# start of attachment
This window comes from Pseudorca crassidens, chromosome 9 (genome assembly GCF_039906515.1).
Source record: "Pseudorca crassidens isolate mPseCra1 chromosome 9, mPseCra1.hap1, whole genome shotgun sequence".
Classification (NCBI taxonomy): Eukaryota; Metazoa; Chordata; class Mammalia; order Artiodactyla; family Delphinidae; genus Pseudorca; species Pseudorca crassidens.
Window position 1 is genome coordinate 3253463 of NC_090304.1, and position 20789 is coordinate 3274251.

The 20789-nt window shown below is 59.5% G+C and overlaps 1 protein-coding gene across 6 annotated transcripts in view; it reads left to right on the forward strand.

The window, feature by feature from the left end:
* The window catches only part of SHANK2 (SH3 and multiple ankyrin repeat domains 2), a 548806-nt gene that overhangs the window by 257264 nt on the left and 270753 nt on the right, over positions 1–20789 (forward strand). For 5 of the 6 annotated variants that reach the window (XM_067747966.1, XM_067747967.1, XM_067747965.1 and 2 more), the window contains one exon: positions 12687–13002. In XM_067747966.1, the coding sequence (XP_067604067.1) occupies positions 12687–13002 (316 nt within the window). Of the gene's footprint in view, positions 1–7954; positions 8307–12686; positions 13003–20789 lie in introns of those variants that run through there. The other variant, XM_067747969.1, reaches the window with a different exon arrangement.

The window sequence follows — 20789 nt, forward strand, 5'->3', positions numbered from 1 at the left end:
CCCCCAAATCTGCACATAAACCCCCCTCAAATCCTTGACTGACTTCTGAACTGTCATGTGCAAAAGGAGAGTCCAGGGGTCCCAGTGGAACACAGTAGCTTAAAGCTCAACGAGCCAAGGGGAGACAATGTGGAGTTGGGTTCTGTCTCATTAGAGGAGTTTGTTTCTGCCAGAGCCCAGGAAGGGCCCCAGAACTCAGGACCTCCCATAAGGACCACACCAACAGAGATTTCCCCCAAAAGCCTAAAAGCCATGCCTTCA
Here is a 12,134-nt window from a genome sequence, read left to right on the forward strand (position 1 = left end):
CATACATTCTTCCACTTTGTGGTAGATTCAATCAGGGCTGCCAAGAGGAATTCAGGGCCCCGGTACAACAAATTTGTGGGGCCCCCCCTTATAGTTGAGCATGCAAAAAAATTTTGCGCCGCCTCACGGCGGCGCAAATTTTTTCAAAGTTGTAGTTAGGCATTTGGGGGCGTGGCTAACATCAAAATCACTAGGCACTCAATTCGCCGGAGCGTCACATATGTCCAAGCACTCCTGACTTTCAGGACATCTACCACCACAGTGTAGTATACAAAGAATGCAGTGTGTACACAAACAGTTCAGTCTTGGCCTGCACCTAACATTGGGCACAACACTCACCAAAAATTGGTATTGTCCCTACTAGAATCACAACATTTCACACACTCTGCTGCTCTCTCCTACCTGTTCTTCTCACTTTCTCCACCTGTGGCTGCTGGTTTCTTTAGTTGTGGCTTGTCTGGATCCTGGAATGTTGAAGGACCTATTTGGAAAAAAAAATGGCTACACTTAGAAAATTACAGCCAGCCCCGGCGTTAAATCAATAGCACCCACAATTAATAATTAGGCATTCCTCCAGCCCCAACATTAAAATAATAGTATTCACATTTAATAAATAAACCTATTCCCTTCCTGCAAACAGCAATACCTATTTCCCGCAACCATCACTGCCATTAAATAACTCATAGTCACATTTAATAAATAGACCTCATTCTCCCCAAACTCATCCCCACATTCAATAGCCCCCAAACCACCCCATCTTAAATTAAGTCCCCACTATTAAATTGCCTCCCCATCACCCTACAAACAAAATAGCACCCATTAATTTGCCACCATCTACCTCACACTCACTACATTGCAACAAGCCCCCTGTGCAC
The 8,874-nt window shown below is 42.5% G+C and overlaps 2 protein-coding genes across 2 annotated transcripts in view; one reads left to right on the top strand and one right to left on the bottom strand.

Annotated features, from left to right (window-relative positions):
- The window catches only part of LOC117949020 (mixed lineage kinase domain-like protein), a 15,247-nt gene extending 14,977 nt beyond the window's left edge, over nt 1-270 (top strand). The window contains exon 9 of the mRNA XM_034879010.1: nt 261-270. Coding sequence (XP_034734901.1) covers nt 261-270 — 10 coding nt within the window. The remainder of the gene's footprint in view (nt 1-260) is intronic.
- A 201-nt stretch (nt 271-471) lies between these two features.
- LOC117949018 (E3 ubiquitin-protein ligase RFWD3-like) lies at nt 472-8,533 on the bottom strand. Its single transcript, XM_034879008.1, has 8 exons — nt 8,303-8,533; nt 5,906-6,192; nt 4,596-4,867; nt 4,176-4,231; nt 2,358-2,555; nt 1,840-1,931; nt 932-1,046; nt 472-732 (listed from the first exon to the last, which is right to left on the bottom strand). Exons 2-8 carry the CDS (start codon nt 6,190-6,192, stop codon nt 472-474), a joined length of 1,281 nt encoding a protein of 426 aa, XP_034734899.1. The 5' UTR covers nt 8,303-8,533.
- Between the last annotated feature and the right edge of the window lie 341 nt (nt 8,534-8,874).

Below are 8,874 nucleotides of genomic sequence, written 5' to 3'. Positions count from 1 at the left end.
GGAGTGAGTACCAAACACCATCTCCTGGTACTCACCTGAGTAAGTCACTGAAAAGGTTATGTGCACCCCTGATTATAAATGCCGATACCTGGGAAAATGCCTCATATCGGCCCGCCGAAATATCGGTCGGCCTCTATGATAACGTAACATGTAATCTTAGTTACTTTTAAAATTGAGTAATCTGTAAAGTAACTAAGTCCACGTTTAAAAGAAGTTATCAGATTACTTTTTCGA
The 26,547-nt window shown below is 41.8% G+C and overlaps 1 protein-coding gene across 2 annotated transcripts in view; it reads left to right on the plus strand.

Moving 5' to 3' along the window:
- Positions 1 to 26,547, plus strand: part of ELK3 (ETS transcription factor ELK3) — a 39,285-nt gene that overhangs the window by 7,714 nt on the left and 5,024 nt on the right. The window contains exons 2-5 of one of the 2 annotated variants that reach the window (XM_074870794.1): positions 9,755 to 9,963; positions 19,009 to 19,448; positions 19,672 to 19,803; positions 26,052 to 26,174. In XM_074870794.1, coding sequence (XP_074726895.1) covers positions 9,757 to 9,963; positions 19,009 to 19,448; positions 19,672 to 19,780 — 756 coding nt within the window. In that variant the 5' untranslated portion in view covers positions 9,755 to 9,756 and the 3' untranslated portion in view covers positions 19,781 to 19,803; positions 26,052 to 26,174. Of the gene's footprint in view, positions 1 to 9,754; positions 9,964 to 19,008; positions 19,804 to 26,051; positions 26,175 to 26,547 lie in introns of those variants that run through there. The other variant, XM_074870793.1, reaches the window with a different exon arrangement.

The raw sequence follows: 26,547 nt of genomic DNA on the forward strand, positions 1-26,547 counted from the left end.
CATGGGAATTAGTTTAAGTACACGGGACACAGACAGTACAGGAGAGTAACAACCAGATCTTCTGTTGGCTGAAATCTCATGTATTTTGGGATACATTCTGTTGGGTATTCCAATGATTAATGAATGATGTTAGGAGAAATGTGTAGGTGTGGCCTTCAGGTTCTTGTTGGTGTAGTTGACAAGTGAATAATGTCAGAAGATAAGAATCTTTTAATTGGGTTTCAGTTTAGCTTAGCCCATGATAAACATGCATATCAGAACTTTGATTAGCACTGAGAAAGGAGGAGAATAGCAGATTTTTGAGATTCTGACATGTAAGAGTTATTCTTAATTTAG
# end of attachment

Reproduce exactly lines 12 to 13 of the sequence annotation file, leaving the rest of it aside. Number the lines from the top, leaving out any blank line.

The 8,874-nt window shown below is 42.5% G+C and overlaps 2 protein-coding genes across 2 annotated transcripts in view; one reads left to right on the top strand and one right to left on the bottom strand.

Annotated features, from left to right (window-relative positions):